To mark Labor Day, professors WIlliam E. Forbath and Brishen Rogers published an op-ed in the New York Times arguing that labor law should be an important political objective in rejuvenating worker activism. Although labor unions overall are in a state of decline, there is significant activism pushing for raising minimum wages–for example Fight for $15–and related efforts to support workers. And in urban areas and some economic sectors, there are still a significant number of unionized workers, while at the same time workers in other industries are attempting to organize. This activity is important for unions of course, but it is also important for working people and the middle class in general because unions have always played crucial roles in progressive movements. That is why business elites and their allies in government have consistently worked to undermine them. Per Forbath and Rogers: “Without a rejuvenated labor movement, it’s almost inconceivable that breakthrough reforms will come to pass.”
But to play a significant political role, labor must have the ability to organize workers. This has been significantly circumscribed over the years by the Taft-Hartley Act as described by Rich Yeselson in a 2013 article titled Fortress Unionism.
Forbath and Rogers describe other problems in labor law that go back even further and are particularly problematic given the structure of employment and work in the service-dominated economy. Existing labor law assumes that bargaining takes place between employers and those who are employed by them on site. In the manufacturing era, this made sense, but now that most places of work employ a small number of workers, the chances of successful worker-management negotiations are severely limited. Moreover, the existence of sub-contract and temp work, whereby workers on site are not actually employed by the site’s owners, further limits the possibility of bargaining. Jobs in the “gig economy” also do not conform to simple assumptions about labor-management relations.
The solution, then, as Forbath and Rogers see it, is to rewrite labor laws to allow for different modes of collective bargaining. One reform they envision would allow for multi-employer bargaining among companies in a single industry. So, for example, all fast-food workers could bargain together against McDonalds, Burger King, Chipotle, and the other chains. They believe this might be acceptable to the fast-food companies because they would all be subject to the same agreement and therefore none would gain or lose anything from such bargaining in terms of competitiveness with the others.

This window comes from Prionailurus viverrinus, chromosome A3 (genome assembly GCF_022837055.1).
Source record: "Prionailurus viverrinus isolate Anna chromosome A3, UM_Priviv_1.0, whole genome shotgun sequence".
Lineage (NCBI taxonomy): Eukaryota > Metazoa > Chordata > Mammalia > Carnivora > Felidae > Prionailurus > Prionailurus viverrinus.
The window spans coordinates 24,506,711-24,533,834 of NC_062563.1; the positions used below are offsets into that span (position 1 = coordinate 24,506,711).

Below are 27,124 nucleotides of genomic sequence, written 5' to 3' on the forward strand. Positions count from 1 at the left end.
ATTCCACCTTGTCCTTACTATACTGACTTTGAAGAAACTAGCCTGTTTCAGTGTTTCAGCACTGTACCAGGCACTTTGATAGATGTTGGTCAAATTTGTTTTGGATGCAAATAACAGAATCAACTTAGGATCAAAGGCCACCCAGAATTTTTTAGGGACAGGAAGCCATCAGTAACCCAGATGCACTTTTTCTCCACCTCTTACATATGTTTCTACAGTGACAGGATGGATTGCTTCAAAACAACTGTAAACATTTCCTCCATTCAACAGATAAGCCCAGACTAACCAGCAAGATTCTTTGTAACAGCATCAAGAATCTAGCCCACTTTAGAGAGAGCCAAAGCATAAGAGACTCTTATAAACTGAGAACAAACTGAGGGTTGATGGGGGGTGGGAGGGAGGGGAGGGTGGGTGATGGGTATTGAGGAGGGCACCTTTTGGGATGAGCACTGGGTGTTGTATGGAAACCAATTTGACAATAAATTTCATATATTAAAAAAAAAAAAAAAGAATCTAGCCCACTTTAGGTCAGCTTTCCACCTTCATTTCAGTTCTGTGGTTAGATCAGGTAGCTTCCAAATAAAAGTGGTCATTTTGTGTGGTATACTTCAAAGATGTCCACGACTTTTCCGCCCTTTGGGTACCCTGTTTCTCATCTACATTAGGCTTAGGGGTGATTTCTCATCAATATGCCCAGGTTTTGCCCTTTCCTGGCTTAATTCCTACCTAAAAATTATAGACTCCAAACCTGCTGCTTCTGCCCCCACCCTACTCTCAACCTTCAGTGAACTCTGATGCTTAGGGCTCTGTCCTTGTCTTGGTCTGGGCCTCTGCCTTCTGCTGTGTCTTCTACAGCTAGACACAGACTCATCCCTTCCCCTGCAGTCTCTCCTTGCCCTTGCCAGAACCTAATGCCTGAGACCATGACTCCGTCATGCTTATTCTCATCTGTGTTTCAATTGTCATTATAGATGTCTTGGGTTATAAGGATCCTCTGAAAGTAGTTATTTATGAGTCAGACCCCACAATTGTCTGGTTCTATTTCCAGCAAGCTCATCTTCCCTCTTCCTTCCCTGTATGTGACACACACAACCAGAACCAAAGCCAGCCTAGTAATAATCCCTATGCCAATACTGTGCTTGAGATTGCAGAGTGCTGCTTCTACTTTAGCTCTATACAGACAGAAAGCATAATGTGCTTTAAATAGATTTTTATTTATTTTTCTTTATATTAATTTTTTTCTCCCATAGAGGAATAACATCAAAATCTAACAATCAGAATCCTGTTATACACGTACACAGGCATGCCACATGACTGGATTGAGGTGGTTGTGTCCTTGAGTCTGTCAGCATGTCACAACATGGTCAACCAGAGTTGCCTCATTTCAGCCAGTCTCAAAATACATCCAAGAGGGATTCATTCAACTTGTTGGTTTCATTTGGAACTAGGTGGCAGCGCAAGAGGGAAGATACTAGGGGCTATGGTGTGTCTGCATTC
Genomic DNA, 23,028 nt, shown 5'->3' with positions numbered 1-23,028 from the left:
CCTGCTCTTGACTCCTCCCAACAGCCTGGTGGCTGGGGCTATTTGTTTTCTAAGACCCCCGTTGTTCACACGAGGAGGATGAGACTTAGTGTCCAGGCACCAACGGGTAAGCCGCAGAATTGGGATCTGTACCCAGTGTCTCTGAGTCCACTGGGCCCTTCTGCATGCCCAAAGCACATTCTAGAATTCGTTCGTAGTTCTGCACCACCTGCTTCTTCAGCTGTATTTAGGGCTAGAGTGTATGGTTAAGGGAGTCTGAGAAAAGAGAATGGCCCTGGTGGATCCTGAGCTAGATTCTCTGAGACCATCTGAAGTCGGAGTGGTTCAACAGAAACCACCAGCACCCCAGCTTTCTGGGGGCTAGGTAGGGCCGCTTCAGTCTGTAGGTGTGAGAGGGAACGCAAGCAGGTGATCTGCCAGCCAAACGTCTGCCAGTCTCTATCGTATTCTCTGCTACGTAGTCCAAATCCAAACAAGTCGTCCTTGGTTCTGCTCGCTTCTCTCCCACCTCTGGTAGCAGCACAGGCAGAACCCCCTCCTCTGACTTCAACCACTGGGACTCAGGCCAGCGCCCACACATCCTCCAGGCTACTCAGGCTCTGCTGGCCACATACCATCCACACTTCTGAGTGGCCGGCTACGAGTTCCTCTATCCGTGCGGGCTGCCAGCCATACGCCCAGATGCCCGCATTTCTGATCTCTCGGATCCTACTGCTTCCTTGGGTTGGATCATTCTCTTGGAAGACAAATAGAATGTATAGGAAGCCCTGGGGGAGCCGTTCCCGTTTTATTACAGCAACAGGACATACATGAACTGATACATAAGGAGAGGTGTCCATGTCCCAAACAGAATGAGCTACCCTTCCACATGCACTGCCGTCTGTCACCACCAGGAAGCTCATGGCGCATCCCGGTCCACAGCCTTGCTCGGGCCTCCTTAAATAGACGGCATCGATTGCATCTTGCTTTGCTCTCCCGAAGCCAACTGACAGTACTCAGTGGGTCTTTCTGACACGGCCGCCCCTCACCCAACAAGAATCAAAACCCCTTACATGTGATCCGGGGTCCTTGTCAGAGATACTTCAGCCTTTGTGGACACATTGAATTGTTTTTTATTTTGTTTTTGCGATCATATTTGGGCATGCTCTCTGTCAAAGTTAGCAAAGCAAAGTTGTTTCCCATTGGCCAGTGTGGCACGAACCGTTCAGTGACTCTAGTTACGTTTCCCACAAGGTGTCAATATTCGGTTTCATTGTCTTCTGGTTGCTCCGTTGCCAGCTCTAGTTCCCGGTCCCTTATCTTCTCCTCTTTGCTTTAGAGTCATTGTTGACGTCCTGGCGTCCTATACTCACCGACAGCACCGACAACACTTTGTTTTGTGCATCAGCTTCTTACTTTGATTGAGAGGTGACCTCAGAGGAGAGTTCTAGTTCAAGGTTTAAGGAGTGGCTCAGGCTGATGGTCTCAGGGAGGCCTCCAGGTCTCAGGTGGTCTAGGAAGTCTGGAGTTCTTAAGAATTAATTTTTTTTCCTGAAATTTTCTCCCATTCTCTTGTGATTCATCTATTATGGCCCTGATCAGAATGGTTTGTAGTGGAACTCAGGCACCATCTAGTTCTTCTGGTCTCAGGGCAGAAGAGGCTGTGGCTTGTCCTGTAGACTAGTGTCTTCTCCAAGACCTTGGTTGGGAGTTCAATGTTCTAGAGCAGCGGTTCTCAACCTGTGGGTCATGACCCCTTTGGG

Forbath and Rogers also think that more workers could be brought into formal labor-management bargaining by changing the definition of employers and employees to include contract workers as well as Lyft and Uber drivers.
No doubt, some skepticism is warranted here. It is not clear that fast food chains would gain anything from such bargaining. They would have to pay workers more and grant them better working conditions and schedules as well as provide costly benefits. Even more problematic, the likelihood of getting any sort of pro-labor legislation through Congress is remote.
Still, as the piece indicates, there is a lot of interesting activity going on outside of the workplace. A group called Fast Food Forward is trying to organize fast-food workers on the streets and through social media. This is a creative model that bears watching. At the same time, Forbath and Rogers are correct that progressive groups and democrats should be investing much more energy in changing labor law. It’s an issue that has almost no visibility, but has great potential to mobilize workers and their allies and to eventually provide organized support for other progressive causes. Modified labor laws could lead to many victories, not just a $15/hour minimum wage.
In “A Guide to Rebuilding the Democratic Party, from the Ground Up,” social movement scholar Theda Skocpol argues that the decline of unions at the local level in working class communities has been a huge loss for the democratic party. For several decades unions with their full-time staffs, mobilized workers, and budgets for political work could reliably turn out democratic voters at election time. Skocpol’s solution to this dilemma is to rebuild democratic organizations at the state and local level in order to fill this institutional gap as quickly as possible for 2017 and 2018 elections. In a previous post, I argued that there are other progressive organizations already stepping in and appear to have significant staying potential, even though they are mostly new and untested. New types of labor activism appear to fit quite well into this dynamic scene and reforming labor law should be a high priority among progressive activists and progressive members of Congress to cement those gains whenever possible.